Mr. Chope : In dealing with called-in planning applications and appeals, inspectors may have regard to local plans that are going through the statutory procedures leading to their adoption or approval. The weight to be accorded to such a plan will increase as successive stages in the statutory procedures are reached. Further advice is given in DOE circular 22/84.
Mr. Steen : To ask the Secretary of State for the Environment (1) when concessions were granted by his Department to South West Water to discharge raw sewage into fresh watercourses in the South Hams constituency ; for how long the concessions last ; and if he will review the arrangements ;
(2) what quantity of raw sewage is discharged into fresh watercourses, following concessions granted by his Department to South West Water ; how regularly it is permitted ; and what steps are taken to neutralise that discharge so that the waters are purified to an acceptable standard ;
(3) how many concessions have been granted by his Department to the South West Water authority to discharge raw sewage into fresh watercourses on the South Hams constituency ; and how many have been granted for the towns of Dartmouth, Salcombe, Totnes, Ivybridge, Brixham and Kingsbridge.
Information is not held by the Department in a form which would allow the identification of discharges in any particular area or, where appropriate, any time limits imposed. Details of all consents granted a water authority are, however, held on the register maintained by the water authority which may be inspected, free of charge, at all reasonable hours.
The only discharges of untreated sewage to inland waters are from storm and emergency overflows. By definition, the operation of these is intermittent and thus conditions imposed reflect this and prescribe when a discharge may take place.
Mr. Gummer : Ministers and officials from my Department frequently meet representatives of both large and small businesses to discuss the Government's arrangements for a fairer and more stable non-domestic rating system from 1 April 1990.
Mr. Moynihan : The main provisions of part II of the Control of Pollution Act 1974 were brought into force between July 1984 and October 1986. These provided for more effective protection of inland surface and underground waters, the extension of controls to cover all coastal and estuarial waters and public involvement, for the first time, in the water pollution control system.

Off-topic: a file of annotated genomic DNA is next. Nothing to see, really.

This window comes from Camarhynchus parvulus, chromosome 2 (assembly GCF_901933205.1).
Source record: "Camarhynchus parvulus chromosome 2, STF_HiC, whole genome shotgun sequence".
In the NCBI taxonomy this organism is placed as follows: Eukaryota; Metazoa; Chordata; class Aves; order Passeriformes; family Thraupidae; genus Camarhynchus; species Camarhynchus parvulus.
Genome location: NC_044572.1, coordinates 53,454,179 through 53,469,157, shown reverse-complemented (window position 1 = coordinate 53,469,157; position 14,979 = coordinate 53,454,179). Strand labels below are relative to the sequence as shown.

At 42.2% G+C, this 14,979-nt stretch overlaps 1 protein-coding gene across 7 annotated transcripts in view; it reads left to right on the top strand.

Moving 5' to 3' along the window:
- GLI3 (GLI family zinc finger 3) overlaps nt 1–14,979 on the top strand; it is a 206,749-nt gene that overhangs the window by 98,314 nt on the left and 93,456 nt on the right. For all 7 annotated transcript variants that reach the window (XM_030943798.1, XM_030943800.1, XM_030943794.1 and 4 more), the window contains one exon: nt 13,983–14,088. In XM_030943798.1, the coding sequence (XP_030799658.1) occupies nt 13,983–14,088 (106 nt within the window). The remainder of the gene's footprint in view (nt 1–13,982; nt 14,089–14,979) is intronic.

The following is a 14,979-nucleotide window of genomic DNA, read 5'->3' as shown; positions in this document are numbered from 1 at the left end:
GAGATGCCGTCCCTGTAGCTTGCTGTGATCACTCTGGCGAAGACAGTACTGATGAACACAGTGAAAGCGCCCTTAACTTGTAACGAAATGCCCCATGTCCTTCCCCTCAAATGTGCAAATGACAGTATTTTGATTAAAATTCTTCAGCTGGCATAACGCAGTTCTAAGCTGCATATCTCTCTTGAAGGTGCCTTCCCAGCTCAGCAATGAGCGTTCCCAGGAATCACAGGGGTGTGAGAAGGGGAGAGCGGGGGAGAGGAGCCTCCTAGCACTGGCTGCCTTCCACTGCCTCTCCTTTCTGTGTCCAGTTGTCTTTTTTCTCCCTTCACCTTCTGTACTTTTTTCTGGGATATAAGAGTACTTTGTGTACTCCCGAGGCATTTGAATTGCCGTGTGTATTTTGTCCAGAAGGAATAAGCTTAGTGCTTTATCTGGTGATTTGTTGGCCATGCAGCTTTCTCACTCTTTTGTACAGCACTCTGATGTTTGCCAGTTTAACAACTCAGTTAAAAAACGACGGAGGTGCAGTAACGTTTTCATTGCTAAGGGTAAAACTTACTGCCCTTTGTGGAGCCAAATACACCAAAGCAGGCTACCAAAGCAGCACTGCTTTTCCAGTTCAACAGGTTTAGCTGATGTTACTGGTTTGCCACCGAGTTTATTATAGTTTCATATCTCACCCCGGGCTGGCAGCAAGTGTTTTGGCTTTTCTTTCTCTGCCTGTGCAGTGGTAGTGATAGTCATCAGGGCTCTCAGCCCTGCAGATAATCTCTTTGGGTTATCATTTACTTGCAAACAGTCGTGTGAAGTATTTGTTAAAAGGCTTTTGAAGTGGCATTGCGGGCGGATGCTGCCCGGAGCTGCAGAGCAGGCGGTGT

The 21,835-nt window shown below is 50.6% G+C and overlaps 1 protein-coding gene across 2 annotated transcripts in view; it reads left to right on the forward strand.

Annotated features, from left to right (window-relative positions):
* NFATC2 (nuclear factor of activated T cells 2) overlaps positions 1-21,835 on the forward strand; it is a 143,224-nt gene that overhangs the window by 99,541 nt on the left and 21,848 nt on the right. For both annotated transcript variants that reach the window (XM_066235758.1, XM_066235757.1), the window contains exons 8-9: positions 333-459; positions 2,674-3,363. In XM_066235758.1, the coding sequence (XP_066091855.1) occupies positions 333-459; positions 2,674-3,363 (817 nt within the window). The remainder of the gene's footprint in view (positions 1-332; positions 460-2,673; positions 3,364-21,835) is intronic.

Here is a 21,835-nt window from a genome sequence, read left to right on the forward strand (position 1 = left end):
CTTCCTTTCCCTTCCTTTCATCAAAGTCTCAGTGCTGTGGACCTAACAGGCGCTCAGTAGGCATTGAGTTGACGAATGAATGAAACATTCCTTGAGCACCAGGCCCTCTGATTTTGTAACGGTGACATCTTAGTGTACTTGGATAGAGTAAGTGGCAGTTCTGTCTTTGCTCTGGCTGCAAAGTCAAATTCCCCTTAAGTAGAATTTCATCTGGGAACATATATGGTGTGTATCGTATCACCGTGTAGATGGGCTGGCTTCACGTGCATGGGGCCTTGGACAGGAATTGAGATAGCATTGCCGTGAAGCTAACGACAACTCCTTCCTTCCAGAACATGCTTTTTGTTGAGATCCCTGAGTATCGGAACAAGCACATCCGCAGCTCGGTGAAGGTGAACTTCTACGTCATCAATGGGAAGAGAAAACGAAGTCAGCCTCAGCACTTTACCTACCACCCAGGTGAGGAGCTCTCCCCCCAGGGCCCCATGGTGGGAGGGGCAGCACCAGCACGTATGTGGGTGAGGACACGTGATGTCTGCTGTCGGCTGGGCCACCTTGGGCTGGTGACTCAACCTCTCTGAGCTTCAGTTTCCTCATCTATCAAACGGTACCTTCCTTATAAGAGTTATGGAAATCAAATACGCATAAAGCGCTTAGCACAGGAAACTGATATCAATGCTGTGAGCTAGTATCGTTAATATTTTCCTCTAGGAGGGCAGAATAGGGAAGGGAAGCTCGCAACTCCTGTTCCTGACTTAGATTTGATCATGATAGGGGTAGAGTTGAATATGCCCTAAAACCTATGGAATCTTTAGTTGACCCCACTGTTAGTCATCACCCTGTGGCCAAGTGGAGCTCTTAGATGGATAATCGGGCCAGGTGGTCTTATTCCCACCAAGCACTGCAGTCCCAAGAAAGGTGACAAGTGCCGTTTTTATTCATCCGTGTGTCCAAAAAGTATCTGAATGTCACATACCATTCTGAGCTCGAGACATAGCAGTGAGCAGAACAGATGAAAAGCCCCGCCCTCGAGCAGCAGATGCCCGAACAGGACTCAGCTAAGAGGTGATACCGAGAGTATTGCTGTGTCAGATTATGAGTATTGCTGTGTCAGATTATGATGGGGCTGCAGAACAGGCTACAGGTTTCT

These provisions are to be re-enacted and where appropriate strengthened in the Water Bill.
106. Mr. Mullin : To ask the Secretary of State for the Environment what is his latest estimate of the average percentage increase in water rates to be charged by the statutory water companies over the coming year.
Mr. Howard : I refer the hon. Member to the answer I gave to my hon. Friend the Member for Bedfordshire, South-West (Mr. Madel) on 14 March at columns 211-12 , pursuant to his question on 23 February.
Mr. Trippier : Excellent progress has been made. Many illustrations were recorded in "Progress on Cities", produced on 9 March to mark the anniversary of the action for cities initiative. Three particular projects announced that day give an indication of the scope and diversity of UDC activities : a major subsea research, development and testing centre (Teesside DC) ; a £1.8 million environmental improvement scheme for the historic Castlefields area of Manchester (Central Manchester DC) and a construction industry training centre in conjunction with Henry Boot Training Ltd. (Black Country DC).
The report gives a full account of the inspectorate's activities and achievements in its first year of existence,
Column 646from April 1987 to March 1988, and touches on some of the major developments in 1988-89. HMIP's first annual report comes at a time of increased awareness of environmental and pollution issues. It should be of interest to everyone with a direct concern in pollution control including central and local government, industry, pollution specialists, pressure groups and researchers.
We set up HMIP in 1987 to provide a more effective and efficient basis for carrying out pollution control. Its formation laid the foundation for an integrated approach to pollution control. We accept that improving environmental standards demands high levels of monitoring and enforcement and adequate resources. The inspectorate's first report demonstrates the vitally important contribution that its activities are making to the protection and enhancement of the environment.
We have already taken the lead in Europe in preparing an integrated pollution control system. Integrated pollution control is the way legislation on environmental protection will develop across Europe in the 1990s.